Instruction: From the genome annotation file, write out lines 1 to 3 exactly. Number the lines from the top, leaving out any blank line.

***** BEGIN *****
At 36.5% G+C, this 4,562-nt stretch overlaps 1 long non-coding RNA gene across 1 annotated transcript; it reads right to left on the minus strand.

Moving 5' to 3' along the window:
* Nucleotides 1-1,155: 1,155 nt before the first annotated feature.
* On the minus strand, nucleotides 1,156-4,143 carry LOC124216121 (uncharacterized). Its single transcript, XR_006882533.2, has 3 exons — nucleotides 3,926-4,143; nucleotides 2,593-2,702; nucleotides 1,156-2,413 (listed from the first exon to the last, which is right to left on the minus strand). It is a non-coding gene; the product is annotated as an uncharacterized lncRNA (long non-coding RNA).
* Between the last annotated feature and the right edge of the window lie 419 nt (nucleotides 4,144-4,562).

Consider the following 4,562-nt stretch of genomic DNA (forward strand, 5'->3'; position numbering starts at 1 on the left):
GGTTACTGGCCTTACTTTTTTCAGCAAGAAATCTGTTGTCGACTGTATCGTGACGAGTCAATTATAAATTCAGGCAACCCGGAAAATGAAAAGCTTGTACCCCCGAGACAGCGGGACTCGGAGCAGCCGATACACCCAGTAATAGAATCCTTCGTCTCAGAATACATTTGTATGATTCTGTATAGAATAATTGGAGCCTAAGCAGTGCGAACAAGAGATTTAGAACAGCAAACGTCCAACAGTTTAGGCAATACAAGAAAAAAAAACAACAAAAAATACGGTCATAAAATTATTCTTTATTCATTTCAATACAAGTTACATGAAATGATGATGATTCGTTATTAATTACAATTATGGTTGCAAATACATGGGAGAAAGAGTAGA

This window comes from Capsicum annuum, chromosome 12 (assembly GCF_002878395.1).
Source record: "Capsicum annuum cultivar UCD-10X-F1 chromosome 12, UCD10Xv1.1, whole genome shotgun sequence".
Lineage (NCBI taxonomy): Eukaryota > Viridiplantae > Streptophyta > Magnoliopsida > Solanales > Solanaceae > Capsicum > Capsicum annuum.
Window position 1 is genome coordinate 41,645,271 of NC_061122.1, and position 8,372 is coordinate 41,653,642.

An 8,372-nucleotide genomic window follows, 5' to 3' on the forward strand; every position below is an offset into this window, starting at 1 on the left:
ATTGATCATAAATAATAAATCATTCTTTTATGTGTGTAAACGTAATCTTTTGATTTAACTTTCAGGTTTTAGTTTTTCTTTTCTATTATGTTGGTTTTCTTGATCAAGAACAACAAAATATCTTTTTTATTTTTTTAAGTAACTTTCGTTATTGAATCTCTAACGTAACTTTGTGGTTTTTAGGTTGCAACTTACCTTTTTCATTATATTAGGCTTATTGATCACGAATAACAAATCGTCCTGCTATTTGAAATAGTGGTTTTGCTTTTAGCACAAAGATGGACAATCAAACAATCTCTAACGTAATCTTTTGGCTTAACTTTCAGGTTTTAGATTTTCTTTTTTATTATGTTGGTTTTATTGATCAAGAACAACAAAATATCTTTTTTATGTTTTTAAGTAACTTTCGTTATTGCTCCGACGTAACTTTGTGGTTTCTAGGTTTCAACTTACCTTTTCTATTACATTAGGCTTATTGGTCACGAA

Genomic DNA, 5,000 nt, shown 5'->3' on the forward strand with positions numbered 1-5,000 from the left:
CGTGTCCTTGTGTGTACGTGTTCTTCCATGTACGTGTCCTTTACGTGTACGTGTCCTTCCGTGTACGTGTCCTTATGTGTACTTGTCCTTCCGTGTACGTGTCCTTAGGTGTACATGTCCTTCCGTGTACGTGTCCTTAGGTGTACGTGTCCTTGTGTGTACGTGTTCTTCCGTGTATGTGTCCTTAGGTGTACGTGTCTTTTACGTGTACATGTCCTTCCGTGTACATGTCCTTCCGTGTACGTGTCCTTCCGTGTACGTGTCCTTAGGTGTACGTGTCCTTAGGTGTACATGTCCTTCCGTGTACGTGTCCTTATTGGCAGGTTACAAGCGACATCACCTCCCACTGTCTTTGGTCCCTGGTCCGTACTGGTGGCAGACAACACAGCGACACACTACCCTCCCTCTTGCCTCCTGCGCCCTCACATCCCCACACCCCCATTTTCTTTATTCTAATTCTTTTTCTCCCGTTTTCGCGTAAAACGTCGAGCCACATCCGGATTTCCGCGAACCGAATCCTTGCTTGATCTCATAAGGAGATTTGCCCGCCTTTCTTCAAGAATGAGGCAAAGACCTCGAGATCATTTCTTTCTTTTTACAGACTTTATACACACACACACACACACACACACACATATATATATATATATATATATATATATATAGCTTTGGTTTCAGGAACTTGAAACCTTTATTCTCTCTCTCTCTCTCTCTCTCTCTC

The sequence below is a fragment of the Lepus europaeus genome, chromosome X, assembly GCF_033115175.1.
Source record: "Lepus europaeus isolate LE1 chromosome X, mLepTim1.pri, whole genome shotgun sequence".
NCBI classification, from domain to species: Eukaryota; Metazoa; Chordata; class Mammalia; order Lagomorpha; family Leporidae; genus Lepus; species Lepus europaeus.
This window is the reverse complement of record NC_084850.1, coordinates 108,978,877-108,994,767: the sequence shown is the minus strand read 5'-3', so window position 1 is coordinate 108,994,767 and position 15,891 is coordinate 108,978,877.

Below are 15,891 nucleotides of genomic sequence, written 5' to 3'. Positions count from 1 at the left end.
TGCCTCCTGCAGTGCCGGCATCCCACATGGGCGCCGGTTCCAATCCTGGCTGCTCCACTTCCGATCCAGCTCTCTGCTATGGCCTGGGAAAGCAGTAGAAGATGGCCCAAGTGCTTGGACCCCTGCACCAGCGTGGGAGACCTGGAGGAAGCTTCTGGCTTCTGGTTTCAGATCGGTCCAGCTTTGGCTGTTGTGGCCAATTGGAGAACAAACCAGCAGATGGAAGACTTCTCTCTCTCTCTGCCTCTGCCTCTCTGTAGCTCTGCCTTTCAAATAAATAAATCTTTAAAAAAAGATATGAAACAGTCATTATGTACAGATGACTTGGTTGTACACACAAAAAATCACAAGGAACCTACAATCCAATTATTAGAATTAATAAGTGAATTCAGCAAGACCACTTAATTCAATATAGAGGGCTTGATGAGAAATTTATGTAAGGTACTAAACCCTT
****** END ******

At 36.5% G+C, this 4,562-nt stretch overlaps 1 long non-coding RNA gene across 1 annotated transcript; it reads right to left on the minus strand.

Moving 5' to 3' along the window:
* Nucleotides 1-1,155: 1,155 nt before the first annotated feature.